NEW YORK—Corbett vs. Dempsey and David Nolan Gallery are pleased to present Christina Ramberg: Corset Urns & Other Inventions, 1968-1980, an exhibition of Ramberg’s paintings and works on paper. Held at David Nolan Gallery, New York, the exhibition runs from December 10, 2011 through January 21, 2012.
In the late 1960’s, Christina Ramberg studied with Ray Yoshida at the School of the Art Institute of Chicago. Yoshida, who encouraged the use of commercial and popular cultural imagery, led a group of artists who came to be known as the Imagists who distinguished themselves from the art scenes in New York and Europe with high color figurative paintings and drawings. Mining comic books, magazines, and lingerie catalogs for references, Ramberg and her contemporaries such as Ed Paschke, Roger Brown, Jim Nutt, and Gladys Nilsson, among others, stand out as the forerunners of a distinctly American Pop approach to painting that is sexy, irreverent, and renegade in attitude. Ramberg painted parts of women’s bodies, like bound torsos, hands, waists, and hair, rendering them in seductive, sleek surfaces and muted colors. No faces ever appear in Ramberg’s works, and this precise cropping denies complicity between the gaze of the viewer and the subject. Haunting and perverse, Ramberg’s immaculately produced paintings stand in stark contrast to the hundreds of drawings she made, compulsively exploring shape and form in every possible variation of whatever subject she chose. Corsets, girdles, and bras were a particular obsession, for they not only served to shape the body to conform to an ideal, but they also symbolize the need to contain and heighten female sexuality.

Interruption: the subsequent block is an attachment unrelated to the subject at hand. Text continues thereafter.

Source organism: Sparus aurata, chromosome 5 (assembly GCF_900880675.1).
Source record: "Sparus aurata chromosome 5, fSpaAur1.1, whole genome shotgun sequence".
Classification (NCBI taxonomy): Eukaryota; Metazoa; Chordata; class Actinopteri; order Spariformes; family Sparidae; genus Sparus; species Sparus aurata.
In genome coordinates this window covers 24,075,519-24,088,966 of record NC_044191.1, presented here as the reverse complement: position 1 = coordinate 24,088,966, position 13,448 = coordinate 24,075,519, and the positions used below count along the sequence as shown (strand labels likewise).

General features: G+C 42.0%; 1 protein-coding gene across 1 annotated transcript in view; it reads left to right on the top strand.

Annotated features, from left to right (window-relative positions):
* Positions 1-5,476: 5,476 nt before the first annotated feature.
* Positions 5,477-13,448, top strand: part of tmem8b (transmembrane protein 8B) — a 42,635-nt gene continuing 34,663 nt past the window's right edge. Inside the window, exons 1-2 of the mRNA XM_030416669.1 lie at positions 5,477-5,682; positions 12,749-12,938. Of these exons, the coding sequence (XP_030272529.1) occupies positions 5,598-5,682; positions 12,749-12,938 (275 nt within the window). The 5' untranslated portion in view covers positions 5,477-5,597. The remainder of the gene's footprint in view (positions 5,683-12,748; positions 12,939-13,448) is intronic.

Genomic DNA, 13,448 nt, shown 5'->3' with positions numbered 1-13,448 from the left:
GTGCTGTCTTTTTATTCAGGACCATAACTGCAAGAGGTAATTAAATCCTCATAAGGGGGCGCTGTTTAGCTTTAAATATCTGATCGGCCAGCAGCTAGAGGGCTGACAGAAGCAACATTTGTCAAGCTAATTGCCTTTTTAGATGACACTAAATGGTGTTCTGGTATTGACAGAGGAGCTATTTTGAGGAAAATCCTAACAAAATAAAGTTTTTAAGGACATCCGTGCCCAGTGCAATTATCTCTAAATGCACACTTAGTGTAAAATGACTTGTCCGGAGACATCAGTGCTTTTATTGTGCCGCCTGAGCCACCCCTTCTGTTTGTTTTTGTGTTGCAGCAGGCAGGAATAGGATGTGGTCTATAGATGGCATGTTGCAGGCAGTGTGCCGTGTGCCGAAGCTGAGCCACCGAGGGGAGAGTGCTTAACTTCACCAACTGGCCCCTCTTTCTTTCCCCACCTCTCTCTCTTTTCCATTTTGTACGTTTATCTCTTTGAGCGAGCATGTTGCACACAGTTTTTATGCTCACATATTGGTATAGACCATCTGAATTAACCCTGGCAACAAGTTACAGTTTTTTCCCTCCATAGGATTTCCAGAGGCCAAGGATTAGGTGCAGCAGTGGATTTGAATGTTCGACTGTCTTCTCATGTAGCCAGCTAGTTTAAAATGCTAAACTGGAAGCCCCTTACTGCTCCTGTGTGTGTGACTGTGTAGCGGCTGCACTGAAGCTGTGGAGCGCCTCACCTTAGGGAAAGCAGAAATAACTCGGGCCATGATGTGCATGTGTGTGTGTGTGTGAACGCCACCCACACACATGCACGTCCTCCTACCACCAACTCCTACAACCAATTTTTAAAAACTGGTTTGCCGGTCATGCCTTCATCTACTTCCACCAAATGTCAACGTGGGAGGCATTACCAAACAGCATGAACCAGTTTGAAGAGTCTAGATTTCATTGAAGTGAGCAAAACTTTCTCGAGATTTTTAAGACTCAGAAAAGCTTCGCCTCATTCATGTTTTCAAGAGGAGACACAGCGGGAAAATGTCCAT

Image: Christina Ramberg, Corset / Urns, 1970, acrylic on eight masonite panels, each panel 10 x 7 1/2 inches; series 13 x 66 1/2 inches